No one objects to my wearing trousers.
That sounds silly, doesn't it? But in 1960, Lois Rabinowitz tried to pay her husband's parking ticket while wearing slacks and the judge threw her out of the courtroom. The judge later lectured Mr. Rabinowitz on what he should do to control his wife. 55 years ago, in a world we'd mostly recognize, and a woman couldn't wear pants to traffic court. It's a small victory, but I think that's why Gail Collins chose to open When Everything Changed with that story. We've made great (although not complete) advances in women's place in society, but some of the "little things" have major day-to-day impact.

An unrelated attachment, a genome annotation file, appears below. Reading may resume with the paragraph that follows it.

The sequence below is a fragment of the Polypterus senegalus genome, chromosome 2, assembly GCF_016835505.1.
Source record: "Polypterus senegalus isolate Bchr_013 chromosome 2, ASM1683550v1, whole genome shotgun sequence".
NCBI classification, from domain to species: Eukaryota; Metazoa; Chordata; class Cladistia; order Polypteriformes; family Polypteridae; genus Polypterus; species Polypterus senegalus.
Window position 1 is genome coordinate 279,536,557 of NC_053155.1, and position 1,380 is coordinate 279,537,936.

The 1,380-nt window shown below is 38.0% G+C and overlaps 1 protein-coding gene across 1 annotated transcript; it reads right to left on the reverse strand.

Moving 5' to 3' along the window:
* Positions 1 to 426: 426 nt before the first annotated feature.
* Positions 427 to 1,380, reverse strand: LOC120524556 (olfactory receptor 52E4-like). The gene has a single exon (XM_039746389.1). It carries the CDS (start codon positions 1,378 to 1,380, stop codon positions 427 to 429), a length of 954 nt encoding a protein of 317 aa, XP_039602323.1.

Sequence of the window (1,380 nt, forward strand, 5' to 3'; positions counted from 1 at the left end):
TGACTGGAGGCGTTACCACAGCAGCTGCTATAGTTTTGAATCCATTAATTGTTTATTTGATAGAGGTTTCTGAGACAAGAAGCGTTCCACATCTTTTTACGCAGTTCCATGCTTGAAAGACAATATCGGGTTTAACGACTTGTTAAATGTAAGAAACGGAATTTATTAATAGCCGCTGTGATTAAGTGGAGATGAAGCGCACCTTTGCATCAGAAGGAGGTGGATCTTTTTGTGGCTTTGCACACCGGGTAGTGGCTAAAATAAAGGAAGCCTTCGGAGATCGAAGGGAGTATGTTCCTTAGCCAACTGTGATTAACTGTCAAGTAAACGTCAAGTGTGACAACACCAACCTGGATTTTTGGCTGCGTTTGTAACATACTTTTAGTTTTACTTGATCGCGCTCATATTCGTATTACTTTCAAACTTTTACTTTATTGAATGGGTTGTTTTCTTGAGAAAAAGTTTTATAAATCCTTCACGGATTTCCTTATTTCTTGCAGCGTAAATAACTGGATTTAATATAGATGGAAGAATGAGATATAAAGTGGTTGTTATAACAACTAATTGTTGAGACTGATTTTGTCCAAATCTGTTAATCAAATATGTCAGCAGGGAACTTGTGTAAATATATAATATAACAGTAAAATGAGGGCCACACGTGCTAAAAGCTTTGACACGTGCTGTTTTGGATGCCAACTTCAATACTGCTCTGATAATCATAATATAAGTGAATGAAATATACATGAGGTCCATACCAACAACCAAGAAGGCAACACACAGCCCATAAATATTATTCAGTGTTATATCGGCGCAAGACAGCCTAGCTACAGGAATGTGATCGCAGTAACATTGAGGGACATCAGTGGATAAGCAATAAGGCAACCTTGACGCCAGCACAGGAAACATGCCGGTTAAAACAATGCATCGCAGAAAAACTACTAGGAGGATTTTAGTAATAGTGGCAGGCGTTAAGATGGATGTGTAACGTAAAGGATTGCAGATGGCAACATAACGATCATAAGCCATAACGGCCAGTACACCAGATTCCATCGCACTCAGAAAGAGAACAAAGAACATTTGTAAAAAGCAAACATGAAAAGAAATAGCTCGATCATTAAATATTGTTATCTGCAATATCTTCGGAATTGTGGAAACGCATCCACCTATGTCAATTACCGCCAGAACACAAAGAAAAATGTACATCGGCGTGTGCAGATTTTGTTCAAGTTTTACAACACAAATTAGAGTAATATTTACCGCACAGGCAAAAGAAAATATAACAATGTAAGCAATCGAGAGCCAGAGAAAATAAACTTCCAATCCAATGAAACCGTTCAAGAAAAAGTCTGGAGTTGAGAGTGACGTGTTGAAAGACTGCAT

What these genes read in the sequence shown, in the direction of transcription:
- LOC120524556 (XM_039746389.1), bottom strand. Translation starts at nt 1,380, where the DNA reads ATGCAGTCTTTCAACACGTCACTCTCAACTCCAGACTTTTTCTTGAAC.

From 1960, Collins travels to 2008, blending oral and traditional history to illustrate how American women fought against discrimination within the Civil Rights movement, earned the right to have unchaperoned (and co-ed) dorms, made inroads into professions other than teaching and nursing, forced and dealt with changing standards of beauty and fashion, became able to hold credit in their own names, died for their country, and pushed towards more a equal division of home duties and codified family support. Collins's tone is a bit more serious than in her New York Times columns, but still very enjoyable, and she allows both famous and ordinary women to tell their own stories. It's definitely worth reading (although because of its structure, hard to review).